I received a gift from a dear friend: I was asked to be a guest blogger on her site. What a privilege! What a compliment! To have someone think I have something worthwhile to say! Thank you, Sparkles. Love, Ms. Florida.
I’m standing in my front yard, pondering the plants I’ve helped to grow. Here’s my flower garden, a little neglected, but still lovely. There’s the dragonfly habitat I put in last fall, with the horsetail grass and Medusa grass that makes me smile when I look at it because it reminds me of the plants I played with when I was a little girl in Michigan.
I hope the dragonflies discover this and make it their home. They will especially like the tall horsetail to land on, according to the man at the nursery.
There’s the magnolia tree that I didn’t plant, but have enjoyed since it was a sapling, and look forward every spring to its blossoms. There is the border grass that I planted and trim each fall. There are the blueberry bushes that I keep relocating to different places in the yard, hoping and hoping that they will be happy and bountiful where I plant them, and that I will beat the mockingbird to at least a handful of their berries. I have spent many Saturday mornings—early before it gets too hot to work—on my knees weeding that garden. I have watered it, worried about frost killing it, and picked blossoms to enjoy in a vase inside. One time, when the Milkweed was in bloom, I stood beside it and watered, wearing a floral-print jacket—I hadn’t yet changed from work. A butterfly fluttered around the milkweed, and then got a little distracted by my jacket, and alit on me! I ponder all those plants now, and I am deeply satisfied by what I see. I look forward to getting back into the yard and onto my knees to prune back the dead parts so that the new growth can spring up strong. It is deeply satisfying to enjoy the flowers of my labor. Where does this sense of satisfaction come from? I think it’s from the labor that went into making something beautiful.
It was Flowery Girl who told me four years ago, when we had been in our house for a couple of years, that I needed to start gardening again. What do you mean? I asked. She said, ‘You always plant flowers in the yard, and it makes you happy.’ She was right; I had been working too hard, and losing sight of joy. So I started planting flowers. …………………………
…………Just now, about an hour ago, I said good-bye my soon-to-be-22-year-old-daughter, Flowery Girl. We grocery shopped together for her birthday meal, then she and I headed our separate ways: her to her apartment, and me to this yard. She will come over tomorrow and cook with me, and we will eat together when her friends get here. It is deeply satisfying to study the flowers that I’ve planted in my yard, but it is ever-more-deeply-satisfying to look at that lovely young woman and see the independent, gracious, happy person that she has become. I did not plant her, but I did weed her a bit, I have watered her at the beach or in our yard on hot summer afternoons; in fact I have a favorite picture of her at 4 years old, playing in the sprinkler. She with her floral print bathing suit on, straddling the sprinkler with her hands on her hips as if to say, ‘I’ve conquered this one!’ And now I am enjoying the blossoms of her daily calls to me; I let her words flow over me as she expounds the details of her day. I have worried about her—the frost that will come to her as it comes to every person makes me sad. She is a young sapling, but she is strong. The hurricane-force winds of divorce have blown her around, and nearly knocked her down, but she is strong, and she is standing straight and smiling beautifully.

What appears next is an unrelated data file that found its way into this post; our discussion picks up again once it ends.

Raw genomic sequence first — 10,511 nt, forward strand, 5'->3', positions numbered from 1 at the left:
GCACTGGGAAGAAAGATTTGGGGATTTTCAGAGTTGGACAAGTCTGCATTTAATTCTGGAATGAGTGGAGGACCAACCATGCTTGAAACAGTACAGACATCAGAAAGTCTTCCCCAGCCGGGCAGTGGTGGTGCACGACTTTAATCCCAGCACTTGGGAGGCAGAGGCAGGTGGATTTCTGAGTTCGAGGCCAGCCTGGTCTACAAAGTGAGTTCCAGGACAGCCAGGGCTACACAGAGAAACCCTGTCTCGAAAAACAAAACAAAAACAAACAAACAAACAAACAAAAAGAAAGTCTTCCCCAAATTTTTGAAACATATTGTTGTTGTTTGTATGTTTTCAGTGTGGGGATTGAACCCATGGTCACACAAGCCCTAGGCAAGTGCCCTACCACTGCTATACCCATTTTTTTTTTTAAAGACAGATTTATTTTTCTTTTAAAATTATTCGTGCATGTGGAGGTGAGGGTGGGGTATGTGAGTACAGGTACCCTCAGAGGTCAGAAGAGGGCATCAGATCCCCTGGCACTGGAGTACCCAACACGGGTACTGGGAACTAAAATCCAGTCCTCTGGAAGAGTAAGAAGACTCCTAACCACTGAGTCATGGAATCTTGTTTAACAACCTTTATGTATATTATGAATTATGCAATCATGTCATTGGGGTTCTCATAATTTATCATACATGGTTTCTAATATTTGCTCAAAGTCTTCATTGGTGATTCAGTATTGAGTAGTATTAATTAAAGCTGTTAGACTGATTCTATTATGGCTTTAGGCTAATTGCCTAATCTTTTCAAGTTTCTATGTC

And I have loved her! I still savor the days of holding her infant body close to me, and putting her as a toddler on my lap as I read to her, putting her in the bathtub with oatmeal when she broke out with hives and couldn’t bear the itching, teaching her to read on the front porch while waiting for her Kindergarten bus to pick her up, buying her pretty dresses, buying her a laptop for a high school graduation gift, and driving her to college. Most of the time, I stood back and watched as she made decisions and went forth with bravado. You see, I tried to give her the gift that my parents gave to me: the gift of being a parent who does not meddle. I wouldn’t dare say that I was perfect at it—you see, I’m a worrier, and so I have to meddle just a touch. Without my permission, words slip out of my mouth such as, ‘Are you sure about that?’ ‘Do you really think that’s a good idea?’ ‘ I think you should…….’ But I tried my best to pass on that gift to her and to her siblings—the gift that says ‘You are perfectly suited to make your own decisions according to your judgment for your 5-year-oldness, or your 22-year-oldness, without my help.’ As I said, I tried with a limited amount of success. But let me tell you what: it is the best to see my kids have become Frickin Fabulous Young Adults in spite of my parenting. So I can’t say I’m proud of myself at all. I’m proud of them!!! And I am amazed by them. So, Flowery Girl, on the eve of your 22nd birthday, let me just say that you have made my life more beautiful by breathing yourself into it.
You and I will continue to sing the song that moms and their daughters have sung for a very long time. Sometimes the tune is jazzy, and sometimes it’s rap. But the harmony that you and I make together is more sonorous than you or I could have created separately. Here’s to many more years of enjoying each other in our garden of music!